Reprinted from Media Matters
Adding to a cavalcade of campaign condemnations, a string of major newspaper editorial boards in recent weeks stepped forward to announce that, in the name of avoiding even the appearance of a conflict of interest, Bill and Hillary Clinton needed to shut down their successful Clinton Foundation.
Conceding that recent news reports hadn't proven any actual wrongdoing or lawbreaking with the foundation and its connection the State Department when Clinton was secretary of state, editorials from Washington Post, Boston Globe, and USA Today, among others, were nonetheless adamant: Shut it down.
Columnists at Slate, New York and The Wall Street Journal also jumped in, as did an array of TV talkers anxious to add their voices to the media choir demanding a global charity be shut down because the optics didn't look quite right. And several outlets insisted that waiting until after the election for foundation action wasn't "good enough."
Everyone, it seemed, was in heated agreement.
- "Even if they've done nothing illegal, the foundation will always look too much like a conflict of interest for comfort." (Boston Globe)
- "[T]he only way to eliminate the odor surrounding the foundation is to wind it down and put it in mothballs." (USA Today)
- "Impressions such as these are corrosive to national institutions." (Washington Post)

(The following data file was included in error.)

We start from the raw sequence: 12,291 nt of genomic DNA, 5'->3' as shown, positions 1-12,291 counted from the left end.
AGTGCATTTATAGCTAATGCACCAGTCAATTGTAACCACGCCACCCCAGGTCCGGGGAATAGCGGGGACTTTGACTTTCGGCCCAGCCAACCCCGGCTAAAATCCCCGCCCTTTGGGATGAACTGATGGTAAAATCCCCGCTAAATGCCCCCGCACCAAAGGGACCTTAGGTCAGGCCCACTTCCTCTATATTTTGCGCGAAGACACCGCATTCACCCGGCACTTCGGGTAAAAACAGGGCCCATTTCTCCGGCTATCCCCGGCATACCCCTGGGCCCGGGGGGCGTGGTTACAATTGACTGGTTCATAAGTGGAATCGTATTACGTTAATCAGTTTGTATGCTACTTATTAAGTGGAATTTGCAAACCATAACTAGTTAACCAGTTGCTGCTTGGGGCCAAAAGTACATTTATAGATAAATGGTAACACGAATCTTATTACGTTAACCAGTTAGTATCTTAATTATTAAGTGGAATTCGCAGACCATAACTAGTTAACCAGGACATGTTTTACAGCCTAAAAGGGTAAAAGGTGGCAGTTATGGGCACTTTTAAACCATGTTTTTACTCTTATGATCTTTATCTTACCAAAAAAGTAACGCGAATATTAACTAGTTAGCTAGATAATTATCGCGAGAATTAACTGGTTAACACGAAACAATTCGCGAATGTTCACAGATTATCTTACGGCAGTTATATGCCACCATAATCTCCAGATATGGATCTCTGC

On and on the editorials went, patiently explaining to Clinton what she needed to do to eliminate budding concerns within the Beltway press; how she had to shutter her landmark charity in order to please the optics police.
Reading the proclamations, it was clear to readers that even the appearance of impropriety when it comes to politicians and charitable foundations must be met with swift, pro-active and even drastic action.
So what explains the deafening editorial board silence about the Donald J. Trump Foundation in the wake of the shocking news report that in 2013 it sent an illegal $25,000 donation to a political group supporting Florida's attorney general, Pam Bondi? At a time, her office was considering opening a fraud investigation into Trump University and widespread allegations the company had cheated students. After the group supporting Bondi received the large Trump check, which she reportedly personally solicited, her office announced it wasn't going to investigate Trump University.